Knicks Morning News (2015.04.26)

  • [New York Times] Grizzlies Hold Off Blazers Rally to Win 115-109, Go Up 3-0 (Sun, 26 Apr 2015 06:56:22 GMT)

    Stung by the loss of point guard Mike Conley, the Grizzlies gritted out their latest victory over the Trail Blazers.

  • [New York Times] Warriors Confident After Sweep of Pelicans (Sun, 26 Apr 2015 06:41:19 GMT)

    Golden State coach Steve Kerr dead-panned that he’d be relaxing on the beaches of Cabo San Lucas while waiting to find out who would be the Warriors’ second-round playoff opponent.

  • [New York Times] The 1st Round of NBA Playoffs Seems Way Too Easy for LeBron (Sun, 26 Apr 2015 06:14:19 GMT)

    The first round of the NBA playoffs seems too easy for LeBron James.

  • [New York Times] Warriors Complete Sweep With 109-98 Win Over Pelicans (Sun, 26 Apr 2015 04:35:19 GMT)

    Stephen Curry wasn’t about to say that shooting over Anthony Davis was easy.

  • [New York Times] Roundup: Bucks Topple Bulls With Layup at Buzzer (Sun, 26 Apr 2015 04:27:49 GMT)

    Jerryd Bayless made a layup at the buzzer to lift Milwaukee to a victory over Chicago, drawing the Bucks to within three games to one in their playoff series.

  • [New York Times] Sports Briefing | Pro Basketball: Dallas Mavericks Coach Rick Carlisle Fined $25,000 (Sun, 26 Apr 2015 03:56:49 GMT)

    Carlisle was fined $25,000 Saturday for criticizing officials after a loss to the Houston Rockets that left his team trailing, 3-0, in a first-round N.B.A. playoff series.

  • [New York Times] Bayless’ Layup at Buzzer Gives Bucks 92-90 Win Over Bulls (Sun, 26 Apr 2015 02:20:44 GMT)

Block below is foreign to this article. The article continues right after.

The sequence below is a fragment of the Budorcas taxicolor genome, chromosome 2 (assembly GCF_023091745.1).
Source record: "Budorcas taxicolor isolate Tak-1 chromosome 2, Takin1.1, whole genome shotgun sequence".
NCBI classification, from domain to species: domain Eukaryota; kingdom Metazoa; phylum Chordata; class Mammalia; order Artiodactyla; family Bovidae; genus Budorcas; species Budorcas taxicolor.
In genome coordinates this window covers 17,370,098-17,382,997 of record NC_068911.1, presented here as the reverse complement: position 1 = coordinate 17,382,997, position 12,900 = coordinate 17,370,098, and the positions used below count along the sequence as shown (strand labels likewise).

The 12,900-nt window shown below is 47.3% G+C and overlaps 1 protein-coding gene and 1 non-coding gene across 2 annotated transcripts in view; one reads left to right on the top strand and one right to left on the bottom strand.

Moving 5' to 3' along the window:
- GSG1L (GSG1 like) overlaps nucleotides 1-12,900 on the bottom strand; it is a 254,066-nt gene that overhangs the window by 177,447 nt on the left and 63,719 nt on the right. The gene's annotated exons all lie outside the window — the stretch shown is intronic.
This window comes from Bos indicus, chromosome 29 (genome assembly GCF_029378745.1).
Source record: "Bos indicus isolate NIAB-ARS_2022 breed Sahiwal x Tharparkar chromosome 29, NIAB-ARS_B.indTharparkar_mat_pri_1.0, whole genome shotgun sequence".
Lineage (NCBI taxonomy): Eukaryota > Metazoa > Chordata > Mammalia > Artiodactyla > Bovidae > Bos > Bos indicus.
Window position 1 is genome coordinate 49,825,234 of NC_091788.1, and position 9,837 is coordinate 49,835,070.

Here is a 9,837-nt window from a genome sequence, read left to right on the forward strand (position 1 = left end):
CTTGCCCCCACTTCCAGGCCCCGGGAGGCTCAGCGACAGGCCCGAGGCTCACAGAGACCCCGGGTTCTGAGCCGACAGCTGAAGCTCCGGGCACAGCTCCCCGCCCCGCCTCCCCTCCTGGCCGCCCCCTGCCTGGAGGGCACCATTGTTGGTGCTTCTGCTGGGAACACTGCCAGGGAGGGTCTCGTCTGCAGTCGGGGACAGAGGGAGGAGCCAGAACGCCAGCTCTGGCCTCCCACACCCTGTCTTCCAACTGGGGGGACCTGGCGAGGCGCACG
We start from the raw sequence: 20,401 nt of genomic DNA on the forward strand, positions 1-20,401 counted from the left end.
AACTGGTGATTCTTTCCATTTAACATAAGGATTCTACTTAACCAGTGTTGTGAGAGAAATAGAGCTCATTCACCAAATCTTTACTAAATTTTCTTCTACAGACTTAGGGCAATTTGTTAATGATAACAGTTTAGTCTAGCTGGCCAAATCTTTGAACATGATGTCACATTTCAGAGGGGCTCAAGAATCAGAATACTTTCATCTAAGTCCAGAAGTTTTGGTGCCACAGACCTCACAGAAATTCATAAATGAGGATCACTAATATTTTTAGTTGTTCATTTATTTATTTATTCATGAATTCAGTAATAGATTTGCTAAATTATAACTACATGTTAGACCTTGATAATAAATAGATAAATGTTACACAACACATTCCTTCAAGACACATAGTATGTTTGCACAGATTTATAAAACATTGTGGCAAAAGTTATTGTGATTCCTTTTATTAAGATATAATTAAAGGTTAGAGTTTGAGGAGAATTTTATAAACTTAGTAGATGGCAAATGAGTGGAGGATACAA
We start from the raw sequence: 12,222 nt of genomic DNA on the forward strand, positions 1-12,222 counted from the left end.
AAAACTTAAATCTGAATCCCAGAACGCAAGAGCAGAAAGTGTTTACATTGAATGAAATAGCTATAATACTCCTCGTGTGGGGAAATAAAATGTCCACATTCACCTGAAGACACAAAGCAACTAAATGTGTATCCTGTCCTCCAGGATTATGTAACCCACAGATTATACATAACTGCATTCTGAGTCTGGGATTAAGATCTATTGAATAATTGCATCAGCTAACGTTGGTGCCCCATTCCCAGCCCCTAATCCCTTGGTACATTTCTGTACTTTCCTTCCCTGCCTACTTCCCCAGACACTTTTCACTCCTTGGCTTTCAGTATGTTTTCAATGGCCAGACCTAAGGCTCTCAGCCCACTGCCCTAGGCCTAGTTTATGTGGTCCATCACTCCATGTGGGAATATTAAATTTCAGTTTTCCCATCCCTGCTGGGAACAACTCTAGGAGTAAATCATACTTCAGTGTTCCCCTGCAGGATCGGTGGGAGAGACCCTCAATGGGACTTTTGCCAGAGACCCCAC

Jerryd Bayless cut right along the baseline, leaving Derrick Rose a couple of steps behind.

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    Mike Kurylo

    Mike Kurylo is the founder and editor of KnickerBlogger.net. His book on the 2012 Knicks, "We’ll Always Have Linsanity," is on sale now. Follow him on twitter (@KnickerBlogger).

    73 thoughts to “Knicks Morning News (2015.04.26)”

    1. It’s a shame that after posting career-best WP numbers this season, Tyson Chandler was unable to go in the playoffs. Oh, wait…

    2. Marc Stein broke a story. The Pelicans are going to offer Anthony Davis a max deal. Wow. Never saw that coming. Do the Celtics teach their players that pulling a guy’s shoulder out of its socket move?

    3. No matter how bad the Knicks are, and no matter how bad they shall remain, at least we don’t have to watch that loser play for us anymore.

    4. The Cavs may have gotten bad JR but they’re also getting good Shump. 9 rebounds, 3 blocks, 2 steals and best defender on the court for the first three quarters.

    5. They go after Crowder after that move on Love? The Cavs should have sent their 12th man to punch Olynyk right in the mouth after that one. The most blatant “injure that mother fucker” move since gravity and hardwood conspired to shatter Shaun Livingston’s knee.

    6. This is why we had to give up Shumpert to get rid of JR Smith and create that extra cap space. I think there’s a chance JR Smith won’t be in the league after this contract expires. No one is crazy enough to give a nitwit like this another contract when you know he’s going to spontaneously combust at a critical point in the season.

    7. JR is an asshole

      Thank God he is not on the team anymore.

      On the Olynyk play, the grab was obviously intentional but I didn’t feel like he was trying to hurt Love.

      That type of play happens five times a game.

    8. March 30, 2015 at 3:40 pm

      d-mar

      I may be going out on a limb here, but I totally expect JR to do something really dumb in the playoffs and cost Cleveland a game.

      But of course, this is the new mature, efficient JR that every team was clamoring for before the trading deadline.

      I know this doesn’t exactly make me Nostradamus, but there were plenty of “experts” who thought he was an excellent pickup for the Cavs.

    9. Just saw the JR play. Holy crap is he a moron. Words can’t describe how happy I am that I don’t have to watch that clown on a regular basis anymore.